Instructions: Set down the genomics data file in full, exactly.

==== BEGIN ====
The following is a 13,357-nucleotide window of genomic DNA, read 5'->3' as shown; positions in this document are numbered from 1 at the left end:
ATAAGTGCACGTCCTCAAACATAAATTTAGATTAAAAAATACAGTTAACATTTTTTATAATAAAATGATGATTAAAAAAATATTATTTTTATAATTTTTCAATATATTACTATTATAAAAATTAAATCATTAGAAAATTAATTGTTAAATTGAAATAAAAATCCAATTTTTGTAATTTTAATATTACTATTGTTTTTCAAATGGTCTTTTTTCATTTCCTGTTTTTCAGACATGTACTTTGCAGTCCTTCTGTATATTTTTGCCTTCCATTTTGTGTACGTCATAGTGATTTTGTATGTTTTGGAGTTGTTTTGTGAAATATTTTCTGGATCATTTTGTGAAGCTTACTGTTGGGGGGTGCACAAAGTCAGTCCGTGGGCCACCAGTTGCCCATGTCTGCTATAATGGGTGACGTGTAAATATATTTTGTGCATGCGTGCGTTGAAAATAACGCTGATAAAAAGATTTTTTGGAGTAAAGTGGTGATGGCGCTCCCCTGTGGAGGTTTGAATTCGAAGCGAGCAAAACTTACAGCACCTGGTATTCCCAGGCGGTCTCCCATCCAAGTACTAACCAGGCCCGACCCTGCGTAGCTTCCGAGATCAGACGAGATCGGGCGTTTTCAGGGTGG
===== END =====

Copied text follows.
The following is a 13,357-nucleotide window of genomic DNA, read 5'->3' as shown; positions in this document are numbered from 1 at the left end:
ATAAGTGCACGTCCTCAAACATAAATTTAGATTAAAAAATACAGTTAACATTTTTTATAATAAAATGATGATTAAAAAAATATTATTTTTATAATTTTTCAATATATTACTATTATAAAAATTAAATCATTAGAAAATTAATTGTTAAATTGAAATAAAAATCCAATTTTTGTAATTTTAATATTACTATTGTTTTTCAAATGGTCTTTTTTCATTTCCTGTTTTTCAGACATGTACTTTGCAGTCCTTCTGTATATTTTTGCCTTCCATTTTGTGTACGTCATAGTGATTTTGTATGTTTTGGAGTTGTTTTGTGAAATATTTTCTGGATCATTTTGTGAAGCTTACTGTTGGGGGGTGCACAAAGTCAGTCCGTGGGCCACCAGTTGCCCATGTCTGCTATAATGGGTGACGTGTAAATATATTTTGTGCATGCGTGCGTTGAAAATAACGCTGATAAAAAGATTTTTTGGAGTAAAGTGGTGATGGCGCTCCCCTGTGGAGGTTTGAATTCGAAGCGAGCAAAACTTACAGCACCTGGTATTCCCAGGCGGTCTCCCATCCAAGTACTAACCAGGCCCGACCCTGCGTAGCTTCCGAGATCAGACGAGATCGGGCGTTTTCAGGGTGG